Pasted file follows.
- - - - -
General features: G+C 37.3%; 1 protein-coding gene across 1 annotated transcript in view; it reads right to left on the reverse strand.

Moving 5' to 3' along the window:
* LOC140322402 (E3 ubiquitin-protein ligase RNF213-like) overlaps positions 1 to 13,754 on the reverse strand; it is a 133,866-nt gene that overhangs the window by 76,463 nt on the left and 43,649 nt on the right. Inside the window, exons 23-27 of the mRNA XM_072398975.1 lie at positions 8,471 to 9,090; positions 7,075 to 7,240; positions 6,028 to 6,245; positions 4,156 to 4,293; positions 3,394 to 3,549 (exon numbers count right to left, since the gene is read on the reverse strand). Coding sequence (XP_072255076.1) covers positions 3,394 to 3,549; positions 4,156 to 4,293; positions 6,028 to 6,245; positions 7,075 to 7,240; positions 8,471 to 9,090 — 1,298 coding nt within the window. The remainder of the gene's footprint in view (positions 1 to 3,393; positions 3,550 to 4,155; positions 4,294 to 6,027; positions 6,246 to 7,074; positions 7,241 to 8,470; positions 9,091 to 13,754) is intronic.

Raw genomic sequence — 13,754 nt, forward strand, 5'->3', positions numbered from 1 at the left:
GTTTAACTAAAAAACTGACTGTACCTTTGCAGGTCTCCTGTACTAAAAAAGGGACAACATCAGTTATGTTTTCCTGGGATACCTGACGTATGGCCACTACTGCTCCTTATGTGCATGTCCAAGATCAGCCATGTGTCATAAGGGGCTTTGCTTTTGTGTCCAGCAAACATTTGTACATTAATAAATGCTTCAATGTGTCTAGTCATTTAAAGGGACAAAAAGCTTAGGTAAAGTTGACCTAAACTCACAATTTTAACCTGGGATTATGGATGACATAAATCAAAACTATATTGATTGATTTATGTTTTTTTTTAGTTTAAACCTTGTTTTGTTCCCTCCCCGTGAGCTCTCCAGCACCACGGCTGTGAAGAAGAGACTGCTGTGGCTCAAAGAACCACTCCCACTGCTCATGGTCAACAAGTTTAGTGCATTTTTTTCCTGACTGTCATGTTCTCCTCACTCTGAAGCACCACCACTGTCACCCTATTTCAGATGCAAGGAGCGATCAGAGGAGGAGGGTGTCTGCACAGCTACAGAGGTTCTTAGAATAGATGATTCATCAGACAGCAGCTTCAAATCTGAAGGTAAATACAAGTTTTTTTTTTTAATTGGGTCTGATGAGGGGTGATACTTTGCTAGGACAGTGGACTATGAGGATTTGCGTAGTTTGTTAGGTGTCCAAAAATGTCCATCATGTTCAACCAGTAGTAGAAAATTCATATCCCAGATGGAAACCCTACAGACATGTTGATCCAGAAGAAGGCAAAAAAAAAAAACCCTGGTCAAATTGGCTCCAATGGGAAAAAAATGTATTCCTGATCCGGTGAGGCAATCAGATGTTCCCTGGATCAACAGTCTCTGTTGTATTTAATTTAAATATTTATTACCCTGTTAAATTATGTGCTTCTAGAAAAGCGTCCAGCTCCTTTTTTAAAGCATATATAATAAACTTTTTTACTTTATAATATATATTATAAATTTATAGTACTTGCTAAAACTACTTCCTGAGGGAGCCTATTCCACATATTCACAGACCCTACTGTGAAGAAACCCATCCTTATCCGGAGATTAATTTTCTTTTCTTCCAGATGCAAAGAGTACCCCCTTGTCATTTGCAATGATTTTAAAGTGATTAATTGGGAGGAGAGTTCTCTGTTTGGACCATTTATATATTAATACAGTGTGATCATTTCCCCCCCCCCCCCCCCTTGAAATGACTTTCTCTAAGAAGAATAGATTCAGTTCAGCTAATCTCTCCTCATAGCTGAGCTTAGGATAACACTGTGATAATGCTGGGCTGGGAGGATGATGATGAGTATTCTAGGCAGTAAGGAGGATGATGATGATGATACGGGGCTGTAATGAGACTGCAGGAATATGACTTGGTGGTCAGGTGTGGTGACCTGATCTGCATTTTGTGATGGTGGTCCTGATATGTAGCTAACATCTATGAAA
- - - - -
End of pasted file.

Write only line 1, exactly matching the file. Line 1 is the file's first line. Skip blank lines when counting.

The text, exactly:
General features: G+C 37.3%; 1 protein-coding gene across 1 annotated transcript in view; it reads right to left on the reverse strand.